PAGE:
What I didn’t like was how this film failed to capture what made the original so good. This film shows none of the behind-the-scenes work that a head bouncer does in the industry. In the original, Dalton’s character fires people, trains bouncers, and generally assists in the operation of the bar. N of that is presented in this film. This is most likely due to the fact that Dalton in this film is a former UFC fighter with no background as a bouncer. This was a major omission in the remake and took some of the depth from this film that the 1989 had.


After Dalton begins kicking everyone’s ass, the main antagonist, played by Billy Magnussen, receives support from Conor McGregor. McGregor plays a crazed MF’er who enjoys getting into fights, usually at bars. So he played himself. It appeared that they told McGregor to act like the real Conor McGregor. The problem is, he couldn’t pull it off. His character is simply annoying.

So, why did they cast McGregor? Probably because the filmmakers decided to collaborate with the UFC to create this film. My guess is that in order to obtain the rights to the UFC, use real UFC footage, and collaborate with the UFC on Dalton’s UFC flashbacks, the UFC demanded that McGregor appear in the film to help boost his reported return to the octagon.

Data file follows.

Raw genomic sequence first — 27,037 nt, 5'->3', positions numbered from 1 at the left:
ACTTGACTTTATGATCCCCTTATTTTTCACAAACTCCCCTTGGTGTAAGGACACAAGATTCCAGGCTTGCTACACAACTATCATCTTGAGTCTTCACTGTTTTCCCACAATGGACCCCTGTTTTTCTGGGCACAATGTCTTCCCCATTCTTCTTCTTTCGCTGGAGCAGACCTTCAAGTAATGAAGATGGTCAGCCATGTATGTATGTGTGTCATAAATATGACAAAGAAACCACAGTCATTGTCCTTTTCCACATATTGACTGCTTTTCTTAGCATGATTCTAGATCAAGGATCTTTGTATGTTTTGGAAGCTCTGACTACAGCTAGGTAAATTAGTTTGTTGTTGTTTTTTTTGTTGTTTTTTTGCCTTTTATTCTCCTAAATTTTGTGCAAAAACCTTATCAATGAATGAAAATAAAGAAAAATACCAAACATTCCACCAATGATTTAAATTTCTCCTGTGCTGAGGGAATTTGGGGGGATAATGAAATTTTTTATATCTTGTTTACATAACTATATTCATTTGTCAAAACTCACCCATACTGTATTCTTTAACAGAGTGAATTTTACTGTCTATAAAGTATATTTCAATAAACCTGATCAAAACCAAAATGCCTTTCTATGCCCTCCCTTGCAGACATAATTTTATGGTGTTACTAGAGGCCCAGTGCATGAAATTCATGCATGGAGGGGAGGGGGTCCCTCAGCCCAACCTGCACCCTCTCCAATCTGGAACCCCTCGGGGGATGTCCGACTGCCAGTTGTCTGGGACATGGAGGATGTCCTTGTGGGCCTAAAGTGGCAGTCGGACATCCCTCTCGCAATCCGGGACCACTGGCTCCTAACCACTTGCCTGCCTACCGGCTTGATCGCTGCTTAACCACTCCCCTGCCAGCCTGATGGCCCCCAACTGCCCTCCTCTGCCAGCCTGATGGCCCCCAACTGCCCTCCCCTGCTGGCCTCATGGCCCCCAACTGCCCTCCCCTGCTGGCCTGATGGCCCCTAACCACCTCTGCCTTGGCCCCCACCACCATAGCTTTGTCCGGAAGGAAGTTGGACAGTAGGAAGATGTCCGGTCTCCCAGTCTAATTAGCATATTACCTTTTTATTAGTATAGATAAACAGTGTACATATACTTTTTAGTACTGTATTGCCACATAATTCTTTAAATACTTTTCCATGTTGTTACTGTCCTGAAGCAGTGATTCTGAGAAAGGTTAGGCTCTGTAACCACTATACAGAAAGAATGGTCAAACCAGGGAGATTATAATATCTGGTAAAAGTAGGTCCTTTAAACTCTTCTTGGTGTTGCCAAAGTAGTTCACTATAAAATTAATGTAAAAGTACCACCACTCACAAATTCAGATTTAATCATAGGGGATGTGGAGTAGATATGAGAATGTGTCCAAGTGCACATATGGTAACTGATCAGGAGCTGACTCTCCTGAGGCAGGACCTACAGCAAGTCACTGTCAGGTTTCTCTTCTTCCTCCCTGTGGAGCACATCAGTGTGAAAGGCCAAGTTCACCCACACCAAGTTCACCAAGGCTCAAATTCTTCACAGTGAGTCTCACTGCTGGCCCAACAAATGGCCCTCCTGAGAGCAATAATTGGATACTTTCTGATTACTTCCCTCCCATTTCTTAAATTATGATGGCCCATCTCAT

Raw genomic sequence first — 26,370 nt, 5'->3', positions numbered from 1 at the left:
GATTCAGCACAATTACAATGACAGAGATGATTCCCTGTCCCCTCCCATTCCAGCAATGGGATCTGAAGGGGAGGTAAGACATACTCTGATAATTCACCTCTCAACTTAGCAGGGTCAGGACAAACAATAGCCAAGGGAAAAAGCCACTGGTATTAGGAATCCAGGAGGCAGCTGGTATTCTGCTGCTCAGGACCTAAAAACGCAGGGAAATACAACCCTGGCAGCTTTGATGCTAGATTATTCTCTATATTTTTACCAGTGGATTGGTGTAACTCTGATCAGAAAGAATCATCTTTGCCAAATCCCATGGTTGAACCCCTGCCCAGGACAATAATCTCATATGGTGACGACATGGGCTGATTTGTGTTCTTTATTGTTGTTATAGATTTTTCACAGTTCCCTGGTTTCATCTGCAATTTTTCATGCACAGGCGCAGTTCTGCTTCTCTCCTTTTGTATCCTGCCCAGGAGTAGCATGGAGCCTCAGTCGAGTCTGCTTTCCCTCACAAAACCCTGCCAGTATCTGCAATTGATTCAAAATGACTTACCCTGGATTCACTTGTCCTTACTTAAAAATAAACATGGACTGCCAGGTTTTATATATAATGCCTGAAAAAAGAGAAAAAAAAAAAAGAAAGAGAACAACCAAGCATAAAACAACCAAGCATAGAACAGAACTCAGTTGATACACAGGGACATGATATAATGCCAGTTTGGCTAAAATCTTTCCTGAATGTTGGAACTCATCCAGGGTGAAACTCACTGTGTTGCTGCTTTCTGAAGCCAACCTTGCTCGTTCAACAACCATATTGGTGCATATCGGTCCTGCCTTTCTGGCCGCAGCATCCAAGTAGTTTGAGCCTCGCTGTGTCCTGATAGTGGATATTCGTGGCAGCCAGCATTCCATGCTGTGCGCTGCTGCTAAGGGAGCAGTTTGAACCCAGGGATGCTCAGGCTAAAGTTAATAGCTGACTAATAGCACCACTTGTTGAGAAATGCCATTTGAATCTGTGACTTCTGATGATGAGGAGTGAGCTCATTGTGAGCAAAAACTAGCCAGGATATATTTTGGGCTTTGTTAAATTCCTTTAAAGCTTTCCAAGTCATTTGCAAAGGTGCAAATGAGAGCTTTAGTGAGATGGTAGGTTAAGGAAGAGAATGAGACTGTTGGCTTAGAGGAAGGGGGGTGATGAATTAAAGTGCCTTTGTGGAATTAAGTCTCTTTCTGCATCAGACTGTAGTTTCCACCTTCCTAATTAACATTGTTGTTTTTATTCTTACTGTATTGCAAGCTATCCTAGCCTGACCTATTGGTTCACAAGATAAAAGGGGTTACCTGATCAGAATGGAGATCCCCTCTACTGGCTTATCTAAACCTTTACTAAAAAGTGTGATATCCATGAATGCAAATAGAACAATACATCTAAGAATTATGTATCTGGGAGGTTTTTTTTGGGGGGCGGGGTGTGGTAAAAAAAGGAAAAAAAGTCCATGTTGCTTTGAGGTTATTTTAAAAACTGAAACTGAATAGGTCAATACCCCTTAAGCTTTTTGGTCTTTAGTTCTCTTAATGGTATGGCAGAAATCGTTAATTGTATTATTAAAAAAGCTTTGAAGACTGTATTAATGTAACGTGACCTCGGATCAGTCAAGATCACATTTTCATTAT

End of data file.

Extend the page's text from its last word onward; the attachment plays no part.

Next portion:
The first half of the film was fairly entertaining, issues aside, with a tight plot and average writing. The film then completely goes off the rails in the second half. They begin the love story with the doctor who treats Dalton. It goes nowhere and is never fully developed. Throw in some corrupt cops and a Latin drug-running ring that is funding the construction of a resort on the site of the Road House.

Towards the end, you have one of the two major battles. The first is on a superyacht. It’s so over the top that it falls into the John Wick/Marvel’s Superhero category. This action sequence was nearly unwatchable.

The entire thing culminates in a confrontation between Gyllenhaal and McGregor. Again, the fight is a greenscreen/CGI mess that is difficult to follow. The best part about the original was that you knew Dalton had a rumored one-shot, kill-shot move that would appear at the end. This film did not have such a thing. So you have this long fight scene that ends with Dalton discovering some random broken wooden chair legs on the ground and using them to stick McGregor full of holes. Zero payoff. 

During the entire movie you have this subplot where Dalton quit the UFC after going psycho and beating his best friend to death in the ring after he was already beat.  They develop this whole story, which you think was going to parallel the ripping out of the throat move in the original.  I assumed this would be McGregor’s fate would be sealed.  Nope.  Instead, they go with the human pin cushion move.  Again, zero payoff.   

Overall, the film was passable. I finished it, so it’s better than any number of recent movies, particularly streaming movies, which I only watched for 10 minutes.  But again, it does show the lack of talent in Hollywood writing today.